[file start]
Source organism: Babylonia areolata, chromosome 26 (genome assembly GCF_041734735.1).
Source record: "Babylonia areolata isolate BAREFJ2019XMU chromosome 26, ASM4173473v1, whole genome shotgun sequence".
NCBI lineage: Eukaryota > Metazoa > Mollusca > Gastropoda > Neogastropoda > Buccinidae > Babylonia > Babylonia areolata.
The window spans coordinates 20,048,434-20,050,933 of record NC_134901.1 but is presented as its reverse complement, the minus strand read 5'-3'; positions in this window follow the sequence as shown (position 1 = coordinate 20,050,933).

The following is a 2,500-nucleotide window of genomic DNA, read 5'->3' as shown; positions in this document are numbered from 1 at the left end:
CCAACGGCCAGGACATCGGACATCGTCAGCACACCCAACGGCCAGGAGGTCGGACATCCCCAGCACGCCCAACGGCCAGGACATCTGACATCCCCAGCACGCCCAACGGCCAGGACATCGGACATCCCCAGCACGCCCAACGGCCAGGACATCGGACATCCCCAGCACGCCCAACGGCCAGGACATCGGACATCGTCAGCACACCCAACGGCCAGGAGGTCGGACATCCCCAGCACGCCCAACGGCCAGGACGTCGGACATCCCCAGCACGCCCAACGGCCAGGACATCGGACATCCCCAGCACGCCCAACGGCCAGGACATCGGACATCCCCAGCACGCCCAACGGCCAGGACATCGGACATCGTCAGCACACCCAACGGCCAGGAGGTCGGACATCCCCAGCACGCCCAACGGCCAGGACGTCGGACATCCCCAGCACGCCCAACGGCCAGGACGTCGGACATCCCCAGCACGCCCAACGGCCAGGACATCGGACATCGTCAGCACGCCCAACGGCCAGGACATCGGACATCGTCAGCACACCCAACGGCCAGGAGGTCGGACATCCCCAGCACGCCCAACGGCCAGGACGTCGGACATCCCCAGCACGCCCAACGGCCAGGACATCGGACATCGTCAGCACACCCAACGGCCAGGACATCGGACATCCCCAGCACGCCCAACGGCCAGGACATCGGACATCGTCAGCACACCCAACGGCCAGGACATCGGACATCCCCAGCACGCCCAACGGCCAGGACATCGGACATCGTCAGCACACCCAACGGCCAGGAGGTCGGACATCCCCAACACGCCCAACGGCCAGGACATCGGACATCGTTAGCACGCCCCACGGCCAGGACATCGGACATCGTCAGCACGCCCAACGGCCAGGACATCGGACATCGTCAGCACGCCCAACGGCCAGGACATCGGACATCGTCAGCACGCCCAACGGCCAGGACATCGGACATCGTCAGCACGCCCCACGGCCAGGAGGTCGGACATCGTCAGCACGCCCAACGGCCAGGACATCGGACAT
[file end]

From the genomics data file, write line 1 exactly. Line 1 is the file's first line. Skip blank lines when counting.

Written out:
Source organism: Babylonia areolata, chromosome 26 (genome assembly GCF_041734735.1).